Democratic fairness is a difficult ideal

La minorisation politique du Québec au Canada

Very few problems are solved by the addition of more politicians. But when Canada's regional demographics bump up against the inflexible realities of entrenched old political deals, no better solution presents itself.
So it makes sense, on balance, to increase yet again the size of the House of Commons, from the current 308 members to a new total of 330. That's the government proposal introduced earlier this month, which would not likely take effect until 2014.
The problem is simply stated: Canada's population is growing, though some areas are gaining population much more quickly than others. Every now and then, the bedrock democratic principle of "one person, one vote" mandates that the map of electoral districts be redrawn to reflect these changes. So far so good.

But some of the British colonies that confederated in 1867 drove hard bargains, then and since. So the constitution provides certain vanadium-clad protections: Prince Edward Island, population 139,000, must always send four members to Parliament. Quebec can never have fewer than 75.
But if certain provinces - British Columbia, Alberta and Ontario, say - gain population much faster than others, at some point representation by population runs afoul of the rules. So today Quebec, population 7.68 million, has 75 MPs while Alberta and B.C., combined population 7.7 million, today have only 64. Who can blame westerners for complaining about this?
The solution to such demographic evolution has been to crowd more MPs into the chamber: from 265 when Pierre Trudeau was PM to 308 today and now all the way to 330.
This new increase will cost a lot of money. Each MP is paid $150,800 per year. Add in their secretaries, aides, researchers, riding offices, plane tickets, premiums for special tasks, Internet connections, phone bills, office machines, junkets, subsidized newsletters to the voters, and gold-plated pensions, and soon you're talking real money.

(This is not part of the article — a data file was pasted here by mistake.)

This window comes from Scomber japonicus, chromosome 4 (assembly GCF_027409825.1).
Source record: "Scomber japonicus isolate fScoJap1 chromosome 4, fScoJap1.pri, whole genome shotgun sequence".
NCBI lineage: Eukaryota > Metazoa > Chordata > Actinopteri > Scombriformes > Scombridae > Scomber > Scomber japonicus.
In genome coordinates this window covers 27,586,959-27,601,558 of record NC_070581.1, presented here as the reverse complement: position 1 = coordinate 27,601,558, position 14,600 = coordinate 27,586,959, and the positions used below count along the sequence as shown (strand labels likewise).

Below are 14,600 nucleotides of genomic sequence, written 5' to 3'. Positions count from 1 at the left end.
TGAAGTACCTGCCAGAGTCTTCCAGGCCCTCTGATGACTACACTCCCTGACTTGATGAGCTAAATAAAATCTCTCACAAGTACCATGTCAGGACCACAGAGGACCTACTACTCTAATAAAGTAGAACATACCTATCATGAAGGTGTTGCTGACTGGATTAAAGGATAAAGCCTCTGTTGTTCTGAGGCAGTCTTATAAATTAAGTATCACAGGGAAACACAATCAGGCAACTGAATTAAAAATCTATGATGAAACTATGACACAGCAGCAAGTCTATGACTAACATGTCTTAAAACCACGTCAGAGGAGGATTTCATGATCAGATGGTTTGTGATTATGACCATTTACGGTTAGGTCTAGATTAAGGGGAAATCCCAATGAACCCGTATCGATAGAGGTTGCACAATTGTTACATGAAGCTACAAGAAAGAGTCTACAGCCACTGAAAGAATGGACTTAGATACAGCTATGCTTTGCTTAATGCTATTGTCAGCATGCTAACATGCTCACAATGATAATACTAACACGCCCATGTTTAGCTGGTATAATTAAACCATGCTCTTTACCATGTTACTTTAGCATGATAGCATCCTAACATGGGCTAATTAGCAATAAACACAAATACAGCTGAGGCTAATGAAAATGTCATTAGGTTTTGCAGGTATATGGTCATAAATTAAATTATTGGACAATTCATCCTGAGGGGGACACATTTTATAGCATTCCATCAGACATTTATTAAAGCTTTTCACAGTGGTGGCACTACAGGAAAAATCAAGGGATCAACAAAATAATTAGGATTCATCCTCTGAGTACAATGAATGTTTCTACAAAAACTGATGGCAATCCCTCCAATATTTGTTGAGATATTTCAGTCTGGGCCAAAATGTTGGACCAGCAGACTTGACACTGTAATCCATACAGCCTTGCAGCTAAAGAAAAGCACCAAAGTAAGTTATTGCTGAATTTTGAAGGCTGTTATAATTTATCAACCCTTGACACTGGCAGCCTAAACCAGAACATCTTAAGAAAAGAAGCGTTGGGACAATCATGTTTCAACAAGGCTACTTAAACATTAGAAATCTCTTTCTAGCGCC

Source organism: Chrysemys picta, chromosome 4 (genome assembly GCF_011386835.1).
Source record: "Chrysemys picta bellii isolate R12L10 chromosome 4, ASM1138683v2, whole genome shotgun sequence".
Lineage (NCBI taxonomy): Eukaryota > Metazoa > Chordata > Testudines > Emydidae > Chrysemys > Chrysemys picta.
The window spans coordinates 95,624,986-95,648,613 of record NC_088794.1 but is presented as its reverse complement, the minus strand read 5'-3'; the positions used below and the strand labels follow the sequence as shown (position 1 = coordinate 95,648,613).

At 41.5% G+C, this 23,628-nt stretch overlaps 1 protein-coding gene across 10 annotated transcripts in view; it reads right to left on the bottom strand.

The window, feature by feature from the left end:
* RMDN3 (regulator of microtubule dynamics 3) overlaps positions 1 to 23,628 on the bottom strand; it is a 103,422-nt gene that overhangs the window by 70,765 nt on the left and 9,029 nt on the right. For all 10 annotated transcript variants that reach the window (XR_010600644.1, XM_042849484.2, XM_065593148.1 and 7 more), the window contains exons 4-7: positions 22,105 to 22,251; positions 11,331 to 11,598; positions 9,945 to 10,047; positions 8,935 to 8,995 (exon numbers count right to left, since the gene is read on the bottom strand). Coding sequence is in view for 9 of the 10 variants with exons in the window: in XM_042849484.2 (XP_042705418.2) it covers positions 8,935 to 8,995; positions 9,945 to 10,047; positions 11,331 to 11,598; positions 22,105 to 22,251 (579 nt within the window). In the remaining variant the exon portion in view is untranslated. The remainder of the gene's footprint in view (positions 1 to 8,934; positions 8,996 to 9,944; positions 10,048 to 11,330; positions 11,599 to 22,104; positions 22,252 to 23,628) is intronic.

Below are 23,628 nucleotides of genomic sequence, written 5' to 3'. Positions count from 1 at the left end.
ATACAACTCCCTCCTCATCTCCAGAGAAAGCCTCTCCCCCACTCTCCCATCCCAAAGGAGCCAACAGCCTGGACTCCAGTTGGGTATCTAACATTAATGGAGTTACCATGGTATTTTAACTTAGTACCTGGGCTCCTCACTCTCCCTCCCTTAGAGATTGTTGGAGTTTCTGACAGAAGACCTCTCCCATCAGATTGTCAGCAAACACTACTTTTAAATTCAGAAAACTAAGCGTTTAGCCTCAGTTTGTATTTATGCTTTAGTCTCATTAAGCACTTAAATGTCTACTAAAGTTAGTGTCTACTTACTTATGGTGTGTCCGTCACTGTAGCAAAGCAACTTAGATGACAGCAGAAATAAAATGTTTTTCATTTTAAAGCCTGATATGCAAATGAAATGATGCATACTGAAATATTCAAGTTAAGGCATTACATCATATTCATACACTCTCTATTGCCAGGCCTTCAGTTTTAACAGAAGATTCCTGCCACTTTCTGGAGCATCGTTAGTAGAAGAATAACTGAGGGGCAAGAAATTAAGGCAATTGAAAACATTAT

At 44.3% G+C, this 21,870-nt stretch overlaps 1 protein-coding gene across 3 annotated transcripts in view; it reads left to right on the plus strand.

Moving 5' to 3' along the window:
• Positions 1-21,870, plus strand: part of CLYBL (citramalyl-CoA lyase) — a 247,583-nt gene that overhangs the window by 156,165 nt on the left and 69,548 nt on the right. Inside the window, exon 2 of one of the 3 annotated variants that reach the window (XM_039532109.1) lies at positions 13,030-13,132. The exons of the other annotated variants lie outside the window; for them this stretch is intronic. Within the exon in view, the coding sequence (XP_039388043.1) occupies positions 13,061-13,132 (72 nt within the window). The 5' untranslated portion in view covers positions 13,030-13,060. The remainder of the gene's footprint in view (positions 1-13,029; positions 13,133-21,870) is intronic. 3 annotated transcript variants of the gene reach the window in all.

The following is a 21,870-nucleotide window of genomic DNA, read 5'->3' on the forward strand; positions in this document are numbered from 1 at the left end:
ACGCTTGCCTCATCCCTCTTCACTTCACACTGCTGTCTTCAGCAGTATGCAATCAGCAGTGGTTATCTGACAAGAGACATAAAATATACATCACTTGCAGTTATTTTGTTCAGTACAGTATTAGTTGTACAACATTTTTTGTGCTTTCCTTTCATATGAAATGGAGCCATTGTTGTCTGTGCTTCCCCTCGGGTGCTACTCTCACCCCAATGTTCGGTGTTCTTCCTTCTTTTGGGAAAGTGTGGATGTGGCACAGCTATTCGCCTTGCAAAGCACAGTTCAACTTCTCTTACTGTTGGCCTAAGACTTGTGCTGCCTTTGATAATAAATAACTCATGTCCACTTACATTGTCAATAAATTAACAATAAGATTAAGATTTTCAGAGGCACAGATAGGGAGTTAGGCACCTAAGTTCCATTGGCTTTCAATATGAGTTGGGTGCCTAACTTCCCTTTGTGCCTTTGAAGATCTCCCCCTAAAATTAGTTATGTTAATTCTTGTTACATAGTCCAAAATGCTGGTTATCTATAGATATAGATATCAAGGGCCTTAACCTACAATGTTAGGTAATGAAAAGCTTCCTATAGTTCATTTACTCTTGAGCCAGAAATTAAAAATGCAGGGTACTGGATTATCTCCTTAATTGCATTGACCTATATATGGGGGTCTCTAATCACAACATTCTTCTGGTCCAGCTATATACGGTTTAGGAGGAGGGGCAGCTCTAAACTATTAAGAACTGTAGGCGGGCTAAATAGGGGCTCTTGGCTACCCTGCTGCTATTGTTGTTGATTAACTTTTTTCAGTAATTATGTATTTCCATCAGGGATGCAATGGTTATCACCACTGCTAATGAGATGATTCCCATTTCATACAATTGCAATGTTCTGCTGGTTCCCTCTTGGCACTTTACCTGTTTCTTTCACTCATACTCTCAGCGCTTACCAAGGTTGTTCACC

We hasten to add some members of Parliament, in all parties, are worth every penny: industrious, thoughtful, fair-minded, and reasonable. Others, however ...
The conventional wisdom in political circles is that there would be nothing much to gain, and quite a lot to lose, by "reopening" the constitution in search of an elegant solution to the representation issue.
This is, unlike some conventional wisdom, precisely correct. After the patriation dramatics, the Meech Lake failure and the Charlottetown fiasco, there is no appetite for again lifting the lid of the constitutional worm-can, especially since in our current climate, every interest group from anarchists to vegans would be demanding constitutional "recognition" of some from or other. (Not, of course, that there's anything wrong with being a vegan anarchist.)
So in practice we are surely stuck with expanding the chamber. But even then, the arguments continue. Under the formula the Conservative government has proposed, B.C. and Alberta would move briskly toward their mathematically fair share of Commons seats, but Ontario would, if the current population projections are correct, be somewhat short-changed.
And Quebec, now very slightly over-represented, would keep the same number of seats, 75, but would then be a little under-represented. While the National Assembly was serenely indifferent to Quebec's over-representation, its members rose up as one to denounce the shocking, nightmarish, unbearable scandal of having 23.87 per cent of Canada's population (as per the 2006 census) but only 22.7 per cent of the planned 330 Commons seats.
That was particularly absurd given Quebec's careless habit of letting National Assembly districts vary by more than 25 per cent in population. Electoral fairness really should begin at home.
Ontario, it must be admitted, has a more legitimate complaint: Under the government plan, Ontario would have 116 seats or roughly 35 per cent of the whole House, while it is expected to have 39 per cent of the country's population. Given that, it's strange to hear the minister in charge, Peter Van Loan, talking about how the reform is based in "fairness."

One person one vote should be fundamental to democracy. The Ontario government is now talking about going to court to stop the government plan; that might be a legal long-shot but it's perfectly reasonable at the level of common sense. The government should go back to its drawing board and work out a better allocation of seats.

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